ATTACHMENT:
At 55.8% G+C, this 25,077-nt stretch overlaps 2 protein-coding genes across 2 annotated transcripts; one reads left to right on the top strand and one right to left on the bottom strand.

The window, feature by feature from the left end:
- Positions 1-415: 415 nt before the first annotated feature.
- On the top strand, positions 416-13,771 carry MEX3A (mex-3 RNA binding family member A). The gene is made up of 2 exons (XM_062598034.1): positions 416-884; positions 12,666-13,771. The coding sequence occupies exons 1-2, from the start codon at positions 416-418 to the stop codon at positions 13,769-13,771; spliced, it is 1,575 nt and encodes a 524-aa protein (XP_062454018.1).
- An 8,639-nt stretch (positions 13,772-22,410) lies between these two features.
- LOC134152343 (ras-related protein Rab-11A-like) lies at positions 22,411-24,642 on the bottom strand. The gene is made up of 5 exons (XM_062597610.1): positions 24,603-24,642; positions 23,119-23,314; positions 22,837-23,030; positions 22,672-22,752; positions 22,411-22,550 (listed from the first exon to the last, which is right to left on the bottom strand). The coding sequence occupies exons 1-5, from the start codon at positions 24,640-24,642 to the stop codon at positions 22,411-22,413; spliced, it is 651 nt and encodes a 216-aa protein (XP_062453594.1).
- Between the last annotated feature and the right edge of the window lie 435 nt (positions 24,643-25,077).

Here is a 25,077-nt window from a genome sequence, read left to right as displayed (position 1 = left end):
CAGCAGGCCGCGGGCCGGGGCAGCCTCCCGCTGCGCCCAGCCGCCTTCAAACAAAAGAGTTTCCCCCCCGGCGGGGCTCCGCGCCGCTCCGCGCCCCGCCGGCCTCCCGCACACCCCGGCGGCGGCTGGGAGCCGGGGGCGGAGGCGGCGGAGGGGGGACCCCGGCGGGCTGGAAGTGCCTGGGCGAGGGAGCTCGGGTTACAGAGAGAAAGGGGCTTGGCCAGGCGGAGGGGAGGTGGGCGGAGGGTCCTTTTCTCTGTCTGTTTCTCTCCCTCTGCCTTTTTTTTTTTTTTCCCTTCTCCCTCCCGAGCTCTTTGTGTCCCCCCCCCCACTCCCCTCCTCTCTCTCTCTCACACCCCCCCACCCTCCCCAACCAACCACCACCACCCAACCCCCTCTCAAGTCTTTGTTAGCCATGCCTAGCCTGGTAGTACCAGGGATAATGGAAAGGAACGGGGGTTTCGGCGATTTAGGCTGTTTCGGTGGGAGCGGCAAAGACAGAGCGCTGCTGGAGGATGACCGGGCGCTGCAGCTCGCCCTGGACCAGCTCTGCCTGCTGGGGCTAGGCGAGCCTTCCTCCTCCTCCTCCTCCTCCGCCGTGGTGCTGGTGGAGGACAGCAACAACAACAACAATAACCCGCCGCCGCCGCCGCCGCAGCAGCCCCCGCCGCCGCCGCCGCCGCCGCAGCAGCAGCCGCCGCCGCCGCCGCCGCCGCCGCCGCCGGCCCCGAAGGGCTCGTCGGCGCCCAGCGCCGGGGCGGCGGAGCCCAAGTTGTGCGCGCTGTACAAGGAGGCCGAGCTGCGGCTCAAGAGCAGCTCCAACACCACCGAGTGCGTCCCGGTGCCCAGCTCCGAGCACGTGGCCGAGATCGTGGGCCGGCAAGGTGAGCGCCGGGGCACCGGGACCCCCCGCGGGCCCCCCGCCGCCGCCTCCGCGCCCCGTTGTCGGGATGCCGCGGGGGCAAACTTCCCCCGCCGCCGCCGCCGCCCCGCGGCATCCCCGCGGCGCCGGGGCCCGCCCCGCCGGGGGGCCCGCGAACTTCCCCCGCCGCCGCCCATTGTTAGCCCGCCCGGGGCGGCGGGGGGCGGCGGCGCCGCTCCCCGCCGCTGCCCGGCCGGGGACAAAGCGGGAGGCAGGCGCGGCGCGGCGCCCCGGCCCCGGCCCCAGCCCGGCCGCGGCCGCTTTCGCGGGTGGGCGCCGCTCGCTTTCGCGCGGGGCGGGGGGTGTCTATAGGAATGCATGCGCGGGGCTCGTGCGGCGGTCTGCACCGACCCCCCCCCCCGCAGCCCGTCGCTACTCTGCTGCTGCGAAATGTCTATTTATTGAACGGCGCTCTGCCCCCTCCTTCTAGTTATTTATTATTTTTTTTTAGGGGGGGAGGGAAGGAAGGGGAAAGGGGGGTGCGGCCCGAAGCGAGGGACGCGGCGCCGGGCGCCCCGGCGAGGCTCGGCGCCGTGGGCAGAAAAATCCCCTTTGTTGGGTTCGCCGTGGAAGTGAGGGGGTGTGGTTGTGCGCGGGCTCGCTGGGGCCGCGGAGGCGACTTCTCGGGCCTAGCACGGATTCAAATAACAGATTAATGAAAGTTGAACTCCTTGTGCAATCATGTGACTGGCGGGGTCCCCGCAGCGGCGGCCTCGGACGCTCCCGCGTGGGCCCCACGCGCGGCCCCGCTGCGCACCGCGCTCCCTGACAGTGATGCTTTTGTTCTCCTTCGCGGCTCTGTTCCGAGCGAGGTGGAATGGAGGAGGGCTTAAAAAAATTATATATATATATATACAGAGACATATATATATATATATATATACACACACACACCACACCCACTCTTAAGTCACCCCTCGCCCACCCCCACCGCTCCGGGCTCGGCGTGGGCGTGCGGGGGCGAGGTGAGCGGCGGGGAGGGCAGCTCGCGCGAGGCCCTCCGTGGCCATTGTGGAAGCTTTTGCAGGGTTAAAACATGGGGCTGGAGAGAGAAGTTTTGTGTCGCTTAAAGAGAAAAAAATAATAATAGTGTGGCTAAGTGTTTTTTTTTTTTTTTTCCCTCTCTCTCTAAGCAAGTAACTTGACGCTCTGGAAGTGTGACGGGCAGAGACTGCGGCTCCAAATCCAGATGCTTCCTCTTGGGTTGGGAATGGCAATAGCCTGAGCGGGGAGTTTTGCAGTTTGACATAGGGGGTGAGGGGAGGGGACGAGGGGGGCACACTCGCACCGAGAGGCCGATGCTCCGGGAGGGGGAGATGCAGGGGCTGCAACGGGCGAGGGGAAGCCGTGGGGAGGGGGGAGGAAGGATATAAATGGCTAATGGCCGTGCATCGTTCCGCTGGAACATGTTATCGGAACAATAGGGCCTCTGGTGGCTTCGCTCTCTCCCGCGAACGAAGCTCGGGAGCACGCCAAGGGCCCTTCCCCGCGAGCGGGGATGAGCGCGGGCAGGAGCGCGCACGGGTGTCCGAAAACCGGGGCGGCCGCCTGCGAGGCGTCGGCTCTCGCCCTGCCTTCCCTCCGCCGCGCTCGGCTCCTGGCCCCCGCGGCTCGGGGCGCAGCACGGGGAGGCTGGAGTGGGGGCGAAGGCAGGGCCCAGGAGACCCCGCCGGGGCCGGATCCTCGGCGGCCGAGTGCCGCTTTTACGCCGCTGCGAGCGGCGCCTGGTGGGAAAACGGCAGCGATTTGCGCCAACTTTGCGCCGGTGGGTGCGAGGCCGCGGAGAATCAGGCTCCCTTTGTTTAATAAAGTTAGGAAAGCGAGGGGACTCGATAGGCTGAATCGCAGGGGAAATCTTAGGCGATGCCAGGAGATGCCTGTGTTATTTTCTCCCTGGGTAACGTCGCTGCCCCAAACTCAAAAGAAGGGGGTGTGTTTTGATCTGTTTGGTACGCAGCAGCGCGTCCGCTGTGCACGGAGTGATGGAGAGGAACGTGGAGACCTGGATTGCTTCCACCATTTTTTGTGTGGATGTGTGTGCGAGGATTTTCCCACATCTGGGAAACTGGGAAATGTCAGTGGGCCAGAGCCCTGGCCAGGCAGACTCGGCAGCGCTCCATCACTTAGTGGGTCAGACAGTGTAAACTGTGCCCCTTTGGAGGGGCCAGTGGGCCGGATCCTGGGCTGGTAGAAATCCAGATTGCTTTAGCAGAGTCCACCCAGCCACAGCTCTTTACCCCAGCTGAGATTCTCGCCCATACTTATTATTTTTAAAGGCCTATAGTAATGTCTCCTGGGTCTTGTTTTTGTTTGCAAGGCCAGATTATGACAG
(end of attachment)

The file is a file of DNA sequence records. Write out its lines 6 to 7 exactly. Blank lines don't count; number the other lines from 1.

- LOC134152343 (ras-related protein Rab-11A-like) lies at positions 22,411-24,642 on the bottom strand. The gene is made up of 5 exons (XM_062597610.1): positions 24,603-24,642; positions 23,119-23,314; positions 22,837-23,030; positions 22,672-22,752; positions 22,411-22,550 (listed from the first exon to the last, which is right to left on the bottom strand). The coding sequence occupies exons 1-5, from the start codon at positions 24,640-24,642 to the stop codon at positions 22,411-22,413; spliced, it is 651 nt and encodes a 216-aa protein (XP_062453594.1).
- Between the last annotated feature and the right edge of the window lie 435 nt (positions 24,643-25,077).